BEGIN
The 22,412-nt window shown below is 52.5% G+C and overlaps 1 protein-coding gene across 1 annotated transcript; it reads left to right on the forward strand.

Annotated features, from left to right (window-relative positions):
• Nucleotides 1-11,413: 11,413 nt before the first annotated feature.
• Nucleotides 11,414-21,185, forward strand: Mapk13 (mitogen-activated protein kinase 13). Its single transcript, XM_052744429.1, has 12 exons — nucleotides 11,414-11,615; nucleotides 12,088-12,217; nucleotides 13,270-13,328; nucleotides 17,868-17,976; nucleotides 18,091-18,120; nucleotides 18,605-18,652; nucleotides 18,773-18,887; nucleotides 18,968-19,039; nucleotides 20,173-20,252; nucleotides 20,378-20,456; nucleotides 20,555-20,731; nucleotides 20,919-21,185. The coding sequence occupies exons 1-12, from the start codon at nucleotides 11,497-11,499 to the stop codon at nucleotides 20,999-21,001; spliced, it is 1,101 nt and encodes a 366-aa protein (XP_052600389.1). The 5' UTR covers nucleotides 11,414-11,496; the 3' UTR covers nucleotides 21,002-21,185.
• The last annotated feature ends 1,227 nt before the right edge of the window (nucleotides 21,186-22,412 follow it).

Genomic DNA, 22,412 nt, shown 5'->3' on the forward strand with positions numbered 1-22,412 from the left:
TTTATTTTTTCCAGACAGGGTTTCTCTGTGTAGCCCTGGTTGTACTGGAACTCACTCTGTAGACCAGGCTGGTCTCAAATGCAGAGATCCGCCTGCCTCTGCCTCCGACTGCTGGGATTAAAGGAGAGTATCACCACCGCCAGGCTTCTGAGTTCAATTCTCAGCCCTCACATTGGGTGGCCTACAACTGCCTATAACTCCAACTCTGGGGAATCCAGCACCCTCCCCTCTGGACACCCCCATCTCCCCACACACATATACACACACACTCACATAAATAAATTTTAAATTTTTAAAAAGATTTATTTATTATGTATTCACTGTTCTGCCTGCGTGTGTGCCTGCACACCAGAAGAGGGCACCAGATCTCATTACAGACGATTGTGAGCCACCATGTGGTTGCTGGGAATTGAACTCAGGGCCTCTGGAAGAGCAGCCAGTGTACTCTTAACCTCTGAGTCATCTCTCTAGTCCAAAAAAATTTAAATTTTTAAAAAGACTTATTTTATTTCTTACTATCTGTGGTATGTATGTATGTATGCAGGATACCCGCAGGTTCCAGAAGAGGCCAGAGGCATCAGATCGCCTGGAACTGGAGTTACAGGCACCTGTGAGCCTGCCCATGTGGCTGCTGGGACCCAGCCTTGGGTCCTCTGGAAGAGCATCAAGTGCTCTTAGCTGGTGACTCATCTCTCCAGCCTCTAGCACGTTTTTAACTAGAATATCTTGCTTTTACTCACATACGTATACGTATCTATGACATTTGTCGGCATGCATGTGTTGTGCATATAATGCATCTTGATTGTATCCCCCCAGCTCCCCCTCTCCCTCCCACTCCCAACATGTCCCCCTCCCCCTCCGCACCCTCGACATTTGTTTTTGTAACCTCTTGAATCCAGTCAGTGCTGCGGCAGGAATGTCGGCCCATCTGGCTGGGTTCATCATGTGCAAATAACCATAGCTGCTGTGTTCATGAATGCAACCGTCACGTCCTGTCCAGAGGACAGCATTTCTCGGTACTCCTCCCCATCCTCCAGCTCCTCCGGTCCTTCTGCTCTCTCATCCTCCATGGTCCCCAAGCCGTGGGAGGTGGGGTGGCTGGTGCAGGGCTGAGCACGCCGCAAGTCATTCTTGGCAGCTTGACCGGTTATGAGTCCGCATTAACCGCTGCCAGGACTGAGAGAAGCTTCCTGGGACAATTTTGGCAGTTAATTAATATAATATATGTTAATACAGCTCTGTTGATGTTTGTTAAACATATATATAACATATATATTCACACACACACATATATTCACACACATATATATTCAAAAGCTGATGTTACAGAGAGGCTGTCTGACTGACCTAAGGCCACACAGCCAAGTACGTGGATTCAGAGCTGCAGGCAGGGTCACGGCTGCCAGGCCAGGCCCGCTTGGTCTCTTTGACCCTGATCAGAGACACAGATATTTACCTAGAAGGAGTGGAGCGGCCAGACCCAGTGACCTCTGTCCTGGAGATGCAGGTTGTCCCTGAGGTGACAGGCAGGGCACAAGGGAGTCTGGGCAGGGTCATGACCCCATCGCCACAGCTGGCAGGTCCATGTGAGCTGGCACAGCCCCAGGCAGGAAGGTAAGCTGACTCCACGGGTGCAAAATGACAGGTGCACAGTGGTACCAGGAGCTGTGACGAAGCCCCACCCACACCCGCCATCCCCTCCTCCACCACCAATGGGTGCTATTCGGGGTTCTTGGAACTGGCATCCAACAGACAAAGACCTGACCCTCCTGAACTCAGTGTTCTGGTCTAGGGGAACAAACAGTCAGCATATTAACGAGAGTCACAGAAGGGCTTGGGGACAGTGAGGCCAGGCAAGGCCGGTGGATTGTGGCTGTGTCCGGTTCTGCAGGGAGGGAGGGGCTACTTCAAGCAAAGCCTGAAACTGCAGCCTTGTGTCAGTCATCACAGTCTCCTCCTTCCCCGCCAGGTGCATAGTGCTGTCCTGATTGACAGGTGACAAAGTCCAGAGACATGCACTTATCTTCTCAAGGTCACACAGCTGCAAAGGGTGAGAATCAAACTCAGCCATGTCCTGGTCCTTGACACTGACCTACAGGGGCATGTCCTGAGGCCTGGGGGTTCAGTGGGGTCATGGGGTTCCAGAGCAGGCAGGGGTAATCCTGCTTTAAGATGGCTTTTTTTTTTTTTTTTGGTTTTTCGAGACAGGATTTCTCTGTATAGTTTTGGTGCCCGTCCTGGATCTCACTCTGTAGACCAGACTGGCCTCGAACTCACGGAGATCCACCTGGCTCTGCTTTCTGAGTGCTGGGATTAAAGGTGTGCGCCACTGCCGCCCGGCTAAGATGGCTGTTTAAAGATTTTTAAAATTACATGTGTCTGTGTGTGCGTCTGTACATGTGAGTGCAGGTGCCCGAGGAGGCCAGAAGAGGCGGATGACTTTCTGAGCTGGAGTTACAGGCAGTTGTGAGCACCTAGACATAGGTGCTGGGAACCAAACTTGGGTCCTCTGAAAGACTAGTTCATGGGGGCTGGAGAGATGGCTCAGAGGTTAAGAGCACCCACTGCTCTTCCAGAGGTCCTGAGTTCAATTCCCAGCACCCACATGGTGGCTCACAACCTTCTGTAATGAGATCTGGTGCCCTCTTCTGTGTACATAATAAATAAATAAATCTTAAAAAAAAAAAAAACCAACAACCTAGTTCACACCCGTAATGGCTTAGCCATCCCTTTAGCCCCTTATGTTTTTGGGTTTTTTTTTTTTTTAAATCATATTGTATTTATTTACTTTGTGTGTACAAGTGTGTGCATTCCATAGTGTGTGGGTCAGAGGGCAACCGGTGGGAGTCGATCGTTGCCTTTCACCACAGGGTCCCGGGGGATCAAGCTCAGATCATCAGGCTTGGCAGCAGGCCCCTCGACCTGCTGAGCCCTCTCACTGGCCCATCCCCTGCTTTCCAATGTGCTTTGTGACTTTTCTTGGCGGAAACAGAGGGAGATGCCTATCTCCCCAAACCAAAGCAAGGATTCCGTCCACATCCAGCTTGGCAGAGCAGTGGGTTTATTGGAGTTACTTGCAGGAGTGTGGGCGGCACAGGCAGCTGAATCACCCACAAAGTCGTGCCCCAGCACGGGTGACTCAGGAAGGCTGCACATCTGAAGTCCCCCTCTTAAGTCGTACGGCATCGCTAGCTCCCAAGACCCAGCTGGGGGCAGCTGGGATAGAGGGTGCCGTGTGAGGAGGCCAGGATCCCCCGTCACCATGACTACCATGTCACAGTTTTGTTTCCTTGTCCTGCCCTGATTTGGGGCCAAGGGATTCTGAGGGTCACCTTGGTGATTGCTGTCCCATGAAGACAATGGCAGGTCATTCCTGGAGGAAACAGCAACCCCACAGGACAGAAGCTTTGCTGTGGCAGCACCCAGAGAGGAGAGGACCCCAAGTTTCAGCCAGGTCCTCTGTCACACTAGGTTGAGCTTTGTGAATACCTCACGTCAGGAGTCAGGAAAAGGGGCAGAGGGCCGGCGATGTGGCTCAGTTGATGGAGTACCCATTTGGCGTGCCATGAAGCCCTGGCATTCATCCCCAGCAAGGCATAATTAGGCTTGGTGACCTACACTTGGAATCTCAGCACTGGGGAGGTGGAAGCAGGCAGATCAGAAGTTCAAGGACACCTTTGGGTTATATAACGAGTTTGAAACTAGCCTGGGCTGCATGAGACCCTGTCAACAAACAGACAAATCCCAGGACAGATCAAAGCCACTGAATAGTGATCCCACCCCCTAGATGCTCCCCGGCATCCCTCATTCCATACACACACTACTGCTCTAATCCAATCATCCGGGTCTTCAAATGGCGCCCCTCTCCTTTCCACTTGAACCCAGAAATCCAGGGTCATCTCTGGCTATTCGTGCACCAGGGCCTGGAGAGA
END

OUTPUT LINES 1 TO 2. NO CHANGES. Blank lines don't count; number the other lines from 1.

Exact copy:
The 22,412-nt window shown below is 52.5% G+C and overlaps 1 protein-coding gene across 1 annotated transcript; it reads left to right on the forward strand.

Annotated features, from left to right (window-relative positions):